Communicating change and your reputation

We caught up with Jennifer Magas about how change comms can impact how you’re viewed externally.

Social media is a necessary part of your change communications strategy. Whether it’s sharing the news of an acquisition or getting ahead of a crisis, knowing how to hit the right tone on social is a must.

We spoke with Jennifer Magas, vice president of Magas Media Consultants and Texas Tech University comms professor, about the importance of nailing down change comms on social media and how it can affect organizational reputation.

“When you’ve got a united front on both the internal and external sides of comms, you can make what you’re putting out there as effective as possible,” Magas said.

Internal to external

If you’re planning on getting news about big changes at your organization out on your social channels, you should be sure to let your internal stakeholders know first. According to Magas, you should lay the proper groundwork by forging strong cultural bonds and the company and keeping morale high.

“Whatever the change may be, employees need to know first. The goal is to try to control the narrative internally before going externally. Talking to your team first matters the most because everything starts there,” Magas said.

Magas went on to add that companies often struggle to communicate change, but added that it can be remedied by getting things in order on the inside.

“It’s about controlling the narrative and creating a united front through consistent messaging before going out to the world,” Magas said.

Finding the right words

A big part of change communication centers on staffing changes, which can mean layoffs. With social media standing as one of the first external touch points of your organization, it’s important to consider the language and tone you’re using to communicate about letting people. If you’re not careful, detractors might use your words in the social space against you.

Magas says that for a process that takes months to implement like a round of layoffs, she’s often stunned by the cold, unfeeling messages that are sent out about them, further emphasizing the need for carefully planned wording around these types of changes.

“These are decisions that take lots of planning. Part of mastering the art of employee communication is mastering the art of empathetic communication. When you’re thinking about layoffs, you need to think about the employee perspective.”

Magas cites the perceptibly cold emails that Google sent to their employees about layoffs earlier this year (with some getting the news at 3 a.m.) as a prime example of what not to do, as it can affect the organization’s image negatively and invite negativity on social platforms.

“If you’re going to have a layoff, you need to encourage a conversation rather than just coldly stating the facts at hand. It’s all about showing the human side of the business,” she said.

Protecting against blowback on social

If you’ve spent five minutes on social media, you can easily get the sense that it’s a place where backlash against brands and organizations is easy to come by, especially in the face of major change. Magas said that partnering with legal counsel to carefully key on the messaging can help save face against change.

“It’s important to know that whatever the messaging is, we’re aligned in our goals. Lawyers and marketers need to craft language that is legally sound, but it also has to be human. What’s so often lacking is humanity in the wording, which is absolutely needed,” Magas said.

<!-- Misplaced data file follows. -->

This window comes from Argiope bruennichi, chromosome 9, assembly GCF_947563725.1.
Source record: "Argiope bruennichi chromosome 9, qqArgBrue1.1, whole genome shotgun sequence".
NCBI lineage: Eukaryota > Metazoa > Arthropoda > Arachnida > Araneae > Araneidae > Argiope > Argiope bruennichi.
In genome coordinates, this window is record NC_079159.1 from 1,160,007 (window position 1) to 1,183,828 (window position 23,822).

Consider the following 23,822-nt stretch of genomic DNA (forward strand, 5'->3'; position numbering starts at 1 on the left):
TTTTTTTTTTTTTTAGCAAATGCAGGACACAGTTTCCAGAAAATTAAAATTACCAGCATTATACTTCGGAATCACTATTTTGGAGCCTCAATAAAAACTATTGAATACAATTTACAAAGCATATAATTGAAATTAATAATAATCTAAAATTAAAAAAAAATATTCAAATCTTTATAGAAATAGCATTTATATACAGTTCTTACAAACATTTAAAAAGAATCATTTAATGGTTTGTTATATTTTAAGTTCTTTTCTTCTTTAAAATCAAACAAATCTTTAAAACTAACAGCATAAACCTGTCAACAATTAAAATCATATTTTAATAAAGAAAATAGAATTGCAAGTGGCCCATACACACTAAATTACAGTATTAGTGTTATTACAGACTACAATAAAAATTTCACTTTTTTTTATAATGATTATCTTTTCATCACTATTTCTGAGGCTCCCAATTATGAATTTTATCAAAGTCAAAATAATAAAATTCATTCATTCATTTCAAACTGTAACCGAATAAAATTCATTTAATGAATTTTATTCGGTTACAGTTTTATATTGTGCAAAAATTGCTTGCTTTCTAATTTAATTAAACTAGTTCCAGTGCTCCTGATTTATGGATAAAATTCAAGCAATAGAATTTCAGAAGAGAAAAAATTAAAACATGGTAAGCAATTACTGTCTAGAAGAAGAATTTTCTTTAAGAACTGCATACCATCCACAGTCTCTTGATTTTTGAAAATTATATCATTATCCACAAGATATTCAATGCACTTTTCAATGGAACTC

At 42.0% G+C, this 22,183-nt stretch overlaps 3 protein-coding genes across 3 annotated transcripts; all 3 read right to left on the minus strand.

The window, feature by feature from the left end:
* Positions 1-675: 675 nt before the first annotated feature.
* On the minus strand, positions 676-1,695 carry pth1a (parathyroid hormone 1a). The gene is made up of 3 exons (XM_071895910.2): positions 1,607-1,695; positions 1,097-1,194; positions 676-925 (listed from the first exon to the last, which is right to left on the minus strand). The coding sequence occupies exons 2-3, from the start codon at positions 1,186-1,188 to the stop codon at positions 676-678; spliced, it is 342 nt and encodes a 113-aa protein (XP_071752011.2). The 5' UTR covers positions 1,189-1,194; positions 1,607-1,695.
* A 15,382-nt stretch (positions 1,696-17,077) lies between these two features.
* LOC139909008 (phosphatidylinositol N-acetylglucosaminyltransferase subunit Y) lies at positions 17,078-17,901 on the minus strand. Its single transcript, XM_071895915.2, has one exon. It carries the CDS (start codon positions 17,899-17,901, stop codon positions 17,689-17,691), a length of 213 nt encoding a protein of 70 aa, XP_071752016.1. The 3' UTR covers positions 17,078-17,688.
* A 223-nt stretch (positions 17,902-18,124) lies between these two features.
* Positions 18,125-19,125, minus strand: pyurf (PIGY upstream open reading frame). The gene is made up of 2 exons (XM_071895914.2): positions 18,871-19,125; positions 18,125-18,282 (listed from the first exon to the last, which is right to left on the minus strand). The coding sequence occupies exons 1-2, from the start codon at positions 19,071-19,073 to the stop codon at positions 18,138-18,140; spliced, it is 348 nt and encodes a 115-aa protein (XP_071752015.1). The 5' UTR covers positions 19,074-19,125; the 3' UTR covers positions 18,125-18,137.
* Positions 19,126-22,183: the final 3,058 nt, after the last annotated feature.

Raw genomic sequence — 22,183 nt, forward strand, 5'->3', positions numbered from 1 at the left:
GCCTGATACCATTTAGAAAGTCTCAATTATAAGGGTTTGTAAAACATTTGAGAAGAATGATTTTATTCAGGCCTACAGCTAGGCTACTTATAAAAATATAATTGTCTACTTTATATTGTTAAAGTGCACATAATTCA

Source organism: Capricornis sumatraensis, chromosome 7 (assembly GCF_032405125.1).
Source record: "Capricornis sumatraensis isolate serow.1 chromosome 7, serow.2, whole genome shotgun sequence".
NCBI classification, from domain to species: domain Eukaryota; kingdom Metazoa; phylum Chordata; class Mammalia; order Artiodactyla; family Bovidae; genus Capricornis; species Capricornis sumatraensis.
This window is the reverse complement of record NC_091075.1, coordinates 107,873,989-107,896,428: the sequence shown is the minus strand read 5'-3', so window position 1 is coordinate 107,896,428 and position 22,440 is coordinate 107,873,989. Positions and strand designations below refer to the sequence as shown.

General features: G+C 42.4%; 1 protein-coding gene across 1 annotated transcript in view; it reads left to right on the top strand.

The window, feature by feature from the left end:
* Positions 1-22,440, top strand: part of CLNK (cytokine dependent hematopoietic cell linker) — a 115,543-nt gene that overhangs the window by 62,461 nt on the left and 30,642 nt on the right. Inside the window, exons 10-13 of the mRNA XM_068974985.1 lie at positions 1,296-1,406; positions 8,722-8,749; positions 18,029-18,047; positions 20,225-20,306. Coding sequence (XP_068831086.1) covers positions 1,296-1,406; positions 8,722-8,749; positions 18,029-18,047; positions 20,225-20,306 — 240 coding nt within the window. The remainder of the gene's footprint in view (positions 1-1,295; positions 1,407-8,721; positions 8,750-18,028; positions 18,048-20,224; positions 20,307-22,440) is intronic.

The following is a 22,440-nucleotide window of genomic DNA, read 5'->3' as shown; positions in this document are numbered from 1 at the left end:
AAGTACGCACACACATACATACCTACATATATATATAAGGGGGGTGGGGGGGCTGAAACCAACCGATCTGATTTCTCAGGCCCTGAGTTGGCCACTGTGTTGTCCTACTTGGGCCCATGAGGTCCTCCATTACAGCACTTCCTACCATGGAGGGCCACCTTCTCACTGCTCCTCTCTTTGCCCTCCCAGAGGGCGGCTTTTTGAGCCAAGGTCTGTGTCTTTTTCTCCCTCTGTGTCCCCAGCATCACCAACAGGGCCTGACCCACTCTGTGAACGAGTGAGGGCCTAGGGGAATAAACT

Magas continued to outline the process that comms and legal can adopt while crafting messaging that can go out on social around a major change.

“When you’re crafting language, collaboration between comms and legal is important. Legal might want the message to be stiff yet full of the proper information. Comms can come in and augment that with the human touch that’s so necessary in change communication. These combined forces can help really speak to the audience and avoid blowback from the social media crowd,” Magas said.

You can learn more from Magas at Ragan’s Social Media Conference, March 15-17 at Walt Disney World.

Sean Devlin is an editor at Ragan Communications. In his spare time he enjoys Philly sports, a good pint and ’90s trivia night.


3 Responses to “Communicating change and your reputation”

    Ronald N Levy says:

    Bring in Dave Fleet and Edelman. Other great firms may do the work just as well, some for less money, but a year from now (a) your management will remember the job you did, and (b) no one will remember what you spent.

    Ronald N Levy says:

    Magas talks about “forging strong cultural bonds” but your management may say to screw strong cultural bonds. The job is to get into this in force, win big, then get out and onto something else on which you can win big.

    Ronald N Levy says:

    “Forging strong cultural bonds” can be PR-speak for giving more money to minority causes. Often we should certainly do this but many of our senior executives may dislike the idea of “bonds” (except marital bonds for their daughters). So you may be asking for money from bosses who’d prefer to be free of bonds except for favoring ties to lawful behavior.

    What these bosses may appreciate is our getting less PR danger and more social justice at minimum cost. Minimizing cost doesn’t mean escape from social duty. Management looks to minimize the cost of ALL company expenses, and all expenses may have beneficial effects.

    The bosses may love us a lot more if they see we want not just social justice but financial efficiency in getting it. And without any radicals among us raising hell about why many of our top people have seemingly “members only” neighborhoods and schools. Social justice includes justice for ALL our people including the highly paid.

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